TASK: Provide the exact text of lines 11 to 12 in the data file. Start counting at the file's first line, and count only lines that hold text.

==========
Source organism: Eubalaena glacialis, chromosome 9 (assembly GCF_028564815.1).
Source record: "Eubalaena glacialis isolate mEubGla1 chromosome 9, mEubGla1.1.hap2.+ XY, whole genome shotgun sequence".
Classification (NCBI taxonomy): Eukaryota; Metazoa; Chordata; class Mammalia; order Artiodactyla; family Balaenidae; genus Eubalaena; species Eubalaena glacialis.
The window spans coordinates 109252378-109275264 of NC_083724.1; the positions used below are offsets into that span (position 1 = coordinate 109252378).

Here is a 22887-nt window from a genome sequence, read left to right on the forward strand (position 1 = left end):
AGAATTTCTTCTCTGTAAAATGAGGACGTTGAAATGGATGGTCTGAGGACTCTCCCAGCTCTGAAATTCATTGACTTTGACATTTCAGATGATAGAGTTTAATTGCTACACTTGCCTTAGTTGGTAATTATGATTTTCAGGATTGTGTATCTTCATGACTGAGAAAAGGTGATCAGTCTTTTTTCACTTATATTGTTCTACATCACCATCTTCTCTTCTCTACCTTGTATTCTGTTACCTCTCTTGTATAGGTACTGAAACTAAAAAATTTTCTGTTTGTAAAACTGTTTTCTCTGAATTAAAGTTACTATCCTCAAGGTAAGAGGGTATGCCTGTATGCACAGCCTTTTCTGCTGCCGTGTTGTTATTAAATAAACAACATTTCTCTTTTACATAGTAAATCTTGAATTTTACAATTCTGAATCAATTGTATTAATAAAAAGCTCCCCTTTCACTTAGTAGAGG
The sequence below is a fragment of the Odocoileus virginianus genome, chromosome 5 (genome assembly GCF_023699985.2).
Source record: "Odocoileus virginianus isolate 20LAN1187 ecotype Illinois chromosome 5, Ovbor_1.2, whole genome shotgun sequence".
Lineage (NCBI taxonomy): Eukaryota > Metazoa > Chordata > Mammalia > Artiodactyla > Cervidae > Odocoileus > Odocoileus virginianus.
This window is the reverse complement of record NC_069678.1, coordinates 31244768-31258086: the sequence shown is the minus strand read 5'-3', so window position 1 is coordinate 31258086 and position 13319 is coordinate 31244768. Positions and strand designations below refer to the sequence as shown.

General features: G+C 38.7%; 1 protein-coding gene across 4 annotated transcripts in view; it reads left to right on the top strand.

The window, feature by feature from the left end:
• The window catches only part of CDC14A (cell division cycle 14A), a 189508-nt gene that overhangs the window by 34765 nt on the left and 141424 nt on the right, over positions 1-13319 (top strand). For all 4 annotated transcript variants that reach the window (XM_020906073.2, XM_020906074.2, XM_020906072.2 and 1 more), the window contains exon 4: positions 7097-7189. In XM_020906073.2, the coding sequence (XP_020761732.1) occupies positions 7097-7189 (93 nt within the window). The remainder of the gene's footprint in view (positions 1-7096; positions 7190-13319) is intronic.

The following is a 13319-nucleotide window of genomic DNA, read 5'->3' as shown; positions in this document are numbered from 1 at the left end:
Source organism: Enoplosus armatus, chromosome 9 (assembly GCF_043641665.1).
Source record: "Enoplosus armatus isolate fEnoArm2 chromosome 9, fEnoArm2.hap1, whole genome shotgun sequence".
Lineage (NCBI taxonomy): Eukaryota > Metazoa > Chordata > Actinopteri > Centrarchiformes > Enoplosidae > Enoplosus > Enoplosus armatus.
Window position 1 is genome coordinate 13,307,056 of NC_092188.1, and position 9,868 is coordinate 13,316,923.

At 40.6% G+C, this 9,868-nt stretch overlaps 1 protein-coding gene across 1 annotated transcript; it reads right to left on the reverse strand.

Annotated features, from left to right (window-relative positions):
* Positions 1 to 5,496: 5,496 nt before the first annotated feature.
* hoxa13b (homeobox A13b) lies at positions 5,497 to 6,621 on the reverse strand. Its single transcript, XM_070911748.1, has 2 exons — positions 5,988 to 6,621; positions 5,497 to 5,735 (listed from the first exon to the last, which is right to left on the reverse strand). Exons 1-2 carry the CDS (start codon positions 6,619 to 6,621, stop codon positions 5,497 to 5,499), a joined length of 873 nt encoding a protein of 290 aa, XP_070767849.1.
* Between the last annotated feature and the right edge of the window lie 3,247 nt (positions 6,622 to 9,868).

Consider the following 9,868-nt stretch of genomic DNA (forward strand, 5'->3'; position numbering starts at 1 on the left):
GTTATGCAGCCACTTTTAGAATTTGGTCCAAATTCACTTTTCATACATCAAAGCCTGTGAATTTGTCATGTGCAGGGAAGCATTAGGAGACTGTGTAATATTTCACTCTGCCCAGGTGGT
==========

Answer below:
General features: G+C 38.7%; 1 protein-coding gene across 4 annotated transcripts in view; it reads left to right on the top strand.

The window, feature by feature from the left end: